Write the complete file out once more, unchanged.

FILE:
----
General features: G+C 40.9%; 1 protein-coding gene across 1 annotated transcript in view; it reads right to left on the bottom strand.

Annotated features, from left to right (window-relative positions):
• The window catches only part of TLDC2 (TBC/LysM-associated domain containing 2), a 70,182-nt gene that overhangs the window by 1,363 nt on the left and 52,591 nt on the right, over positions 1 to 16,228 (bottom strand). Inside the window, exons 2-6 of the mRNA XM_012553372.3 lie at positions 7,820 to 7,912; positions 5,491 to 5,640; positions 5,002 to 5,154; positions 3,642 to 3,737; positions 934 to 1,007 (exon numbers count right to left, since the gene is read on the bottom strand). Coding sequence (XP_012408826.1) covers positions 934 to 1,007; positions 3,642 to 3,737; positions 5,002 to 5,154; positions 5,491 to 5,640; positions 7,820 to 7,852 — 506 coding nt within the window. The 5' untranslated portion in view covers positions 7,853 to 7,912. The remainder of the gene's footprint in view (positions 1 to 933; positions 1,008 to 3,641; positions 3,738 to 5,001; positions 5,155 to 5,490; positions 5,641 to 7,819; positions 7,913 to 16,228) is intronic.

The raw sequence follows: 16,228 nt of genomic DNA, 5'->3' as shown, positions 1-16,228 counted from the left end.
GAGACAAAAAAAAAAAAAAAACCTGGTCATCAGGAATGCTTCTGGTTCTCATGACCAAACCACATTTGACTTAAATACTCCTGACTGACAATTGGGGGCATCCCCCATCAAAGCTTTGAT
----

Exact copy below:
General features: G+C 40.9%; 1 protein-coding gene across 1 annotated transcript in view; it reads right to left on the bottom strand.

Annotated features, from left to right (window-relative positions):
• The window catches only part of TLDC2 (TBC/LysM-associated domain containing 2), a 70,182-nt gene that overhangs the window by 1,363 nt on the left and 52,591 nt on the right, over positions 1 to 16,228 (bottom strand). Inside the window, exons 2-6 of the mRNA XM_012553372.3 lie at positions 7,820 to 7,912; positions 5,491 to 5,640; positions 5,002 to 5,154; positions 3,642 to 3,737; positions 934 to 1,007 (exon numbers count right to left, since the gene is read on the bottom strand). Coding sequence (XP_012408826.1) covers positions 934 to 1,007; positions 3,642 to 3,737; positions 5,002 to 5,154; positions 5,491 to 5,640; positions 7,820 to 7,852 — 506 coding nt within the window. The 5' untranslated portion in view covers positions 7,853 to 7,912. The remainder of the gene's footprint in view (positions 1 to 933; positions 1,008 to 3,641; positions 3,738 to 5,001; positions 5,155 to 5,490; positions 5,641 to 7,819; positions 7,913 to 16,228) is intronic.

The raw sequence follows: 16,228 nt of genomic DNA, 5'->3' as shown, positions 1-16,228 counted from the left end.
GAGACAAAAAAAAAAAAAAAACCTGGTCATCAGGAATGCTTCTGGTTCTCATGACCAAACCACATTTGACTTAAATACTCCTGACTGACAATTGGGGGCATCCCCCATCAAAGCTTTGAT